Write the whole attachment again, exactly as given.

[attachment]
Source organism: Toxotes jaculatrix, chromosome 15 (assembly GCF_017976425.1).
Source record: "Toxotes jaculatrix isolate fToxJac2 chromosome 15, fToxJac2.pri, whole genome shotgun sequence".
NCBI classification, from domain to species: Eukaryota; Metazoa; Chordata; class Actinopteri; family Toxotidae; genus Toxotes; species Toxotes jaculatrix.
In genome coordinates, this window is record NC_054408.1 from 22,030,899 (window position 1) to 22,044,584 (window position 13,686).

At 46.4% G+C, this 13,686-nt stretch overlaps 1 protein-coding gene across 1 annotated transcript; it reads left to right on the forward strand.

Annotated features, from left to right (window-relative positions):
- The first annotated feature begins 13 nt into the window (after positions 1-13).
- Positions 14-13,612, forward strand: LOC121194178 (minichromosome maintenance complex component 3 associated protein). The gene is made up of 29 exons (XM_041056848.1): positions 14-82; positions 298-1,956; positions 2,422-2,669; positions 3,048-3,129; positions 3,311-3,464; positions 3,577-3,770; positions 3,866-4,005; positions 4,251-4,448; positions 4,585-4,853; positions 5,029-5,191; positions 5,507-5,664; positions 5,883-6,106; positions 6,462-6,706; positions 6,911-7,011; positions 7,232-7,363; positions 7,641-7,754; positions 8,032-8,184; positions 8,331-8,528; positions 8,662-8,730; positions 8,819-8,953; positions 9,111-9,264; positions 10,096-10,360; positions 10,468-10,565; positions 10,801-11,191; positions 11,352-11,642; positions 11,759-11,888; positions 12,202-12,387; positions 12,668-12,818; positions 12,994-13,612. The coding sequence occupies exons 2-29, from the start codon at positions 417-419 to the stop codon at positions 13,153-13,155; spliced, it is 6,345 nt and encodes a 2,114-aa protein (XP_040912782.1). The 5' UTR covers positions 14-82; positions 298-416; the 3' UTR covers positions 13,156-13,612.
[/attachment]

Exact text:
Source organism: Toxotes jaculatrix, chromosome 15 (assembly GCF_017976425.1).
Source record: "Toxotes jaculatrix isolate fToxJac2 chromosome 15, fToxJac2.pri, whole genome shotgun sequence".
NCBI classification, from domain to species: Eukaryota; Metazoa; Chordata; class Actinopteri; family Toxotidae; genus Toxotes; species Toxotes jaculatrix.
In genome coordinates, this window is record NC_054408.1 from 22,030,899 (window position 1) to 22,044,584 (window position 13,686).

At 46.4% G+C, this 13,686-nt stretch overlaps 1 protein-coding gene across 1 annotated transcript; it reads left to right on the forward strand.

Annotated features, from left to right (window-relative positions):
- The first annotated feature begins 13 nt into the window (after positions 1-13).
- Positions 14-13,612, forward strand: LOC121194178 (minichromosome maintenance complex component 3 associated protein). The gene is made up of 29 exons (XM_041056848.1): positions 14-82; positions 298-1,956; positions 2,422-2,669; positions 3,048-3,129; positions 3,311-3,464; positions 3,577-3,770; positions 3,866-4,005; positions 4,251-4,448; positions 4,585-4,853; positions 5,029-5,191; positions 5,507-5,664; positions 5,883-6,106; positions 6,462-6,706; positions 6,911-7,011; positions 7,232-7,363; positions 7,641-7,754; positions 8,032-8,184; positions 8,331-8,528; positions 8,662-8,730; positions 8,819-8,953; positions 9,111-9,264; positions 10,096-10,360; positions 10,468-10,565; positions 10,801-11,191; positions 11,352-11,642; positions 11,759-11,888; positions 12,202-12,387; positions 12,668-12,818; positions 12,994-13,612. The coding sequence occupies exons 2-29, from the start codon at positions 417-419 to the stop codon at positions 13,153-13,155; spliced, it is 6,345 nt and encodes a 2,114-aa protein (XP_040912782.1). The 5' UTR covers positions 14-82; positions 298-416; the 3' UTR covers positions 13,156-13,612.